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The Wind Rises by Hayao Miyazaki

September 5, 2013


Le vent se lève! . . . il faut tenter de vivre! (The wind is rising! … We must attempt to live!) Miyazaki’s new film starts quoting a line from Paul Valery‘s Le cimetière marin, wind and attempts to be alive are at heart of the film indeed though it’s not the kind of film we expected from the great wizard of Japanese animation, The Wind Rises is a heavily fictionalized biopic of Japanese aviation engineer Jiro Horikoshi, when you look at Miyazaki’s filmography it’s easy to see how much he loves the flying machines (Porco Rosso, Castle in the Sky) but Miyazaki’s interest in Horikoshi was spurred by this phrase “All I wanted to do was to make something beautiful.”

Horikoshi wants to make airplanes, the film begins when he is just a kid who dreams designing them, in his dreams he has an Italian mentor – Caproni, a real life aircraft manufacturer – and his struggle is to grow up, then to learn the art of projecting airplanes and in the end to discover technical innovations that are beautiful, successful and one hundred percent Japanese. In the meantime he meets a beautiful girl and they fall in love, alas she is sick with tuberculosis so she has to live far from Tokyo to take care of her health. Beauty and love seem to be within the grasp of Horikoshi, but there is a price to pay to snatch them, but it doesn’t matter because when the wind is rising, we must attempt to live.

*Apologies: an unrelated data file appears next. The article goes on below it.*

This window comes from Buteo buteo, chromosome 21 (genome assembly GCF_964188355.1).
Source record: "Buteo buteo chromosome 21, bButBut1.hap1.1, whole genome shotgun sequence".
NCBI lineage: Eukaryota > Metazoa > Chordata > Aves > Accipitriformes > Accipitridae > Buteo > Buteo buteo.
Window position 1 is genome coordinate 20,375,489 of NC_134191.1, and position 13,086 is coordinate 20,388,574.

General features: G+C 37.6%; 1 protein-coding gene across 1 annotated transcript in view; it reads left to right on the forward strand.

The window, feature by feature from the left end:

Miyazaki has announced his retirement from filmmaking so it’s easy to read The Wind Rises as a kind of credo: life is worth living when we raise to the occasion to fully live the opportunities of creating beauty – from this point of view its theme is the opposite of Terry Gilliam’s The Zero Theorem which I saw on the same day at Venezia 70. The theme of the film has a winning formulation in a line of its dialogue – an instant classic, I believe:

“Do you prefer a world with pyramids, or with no pyramids?”

Everybody loves Egyptian pyramids but everybody knows they came at a cost, their beauty and dare wasn’t for free, dangerous work and human lives at risk, Miyazaki and his characters have no doubt – and their commitment makes me think of another poet, the Roman Horatius and his carpe diem (seize the day) – and I have no doubt too: life is worth living when you seize the chances to live it beautifully. Needless to say the beautiful story comes with breathtaking images, the scene recreating the earthquake and fire that in 1923 devatated Tokyo and the entire Kantō region conveys the terror of the situation while stunning the viewer with the creative power of the animation, the whole film is a visual feast as you can expect from Miyazaki, but let me mention another memorable moment: the dream scenes with Caproni. In the end there is one thing to say, the reason for an artist’s greatness is the will to challenge himself, not resting on laurels but a continuous try to climb new unexplored heights, no one can deny that when the wind rises Hayao Miyazaki attempts to live.

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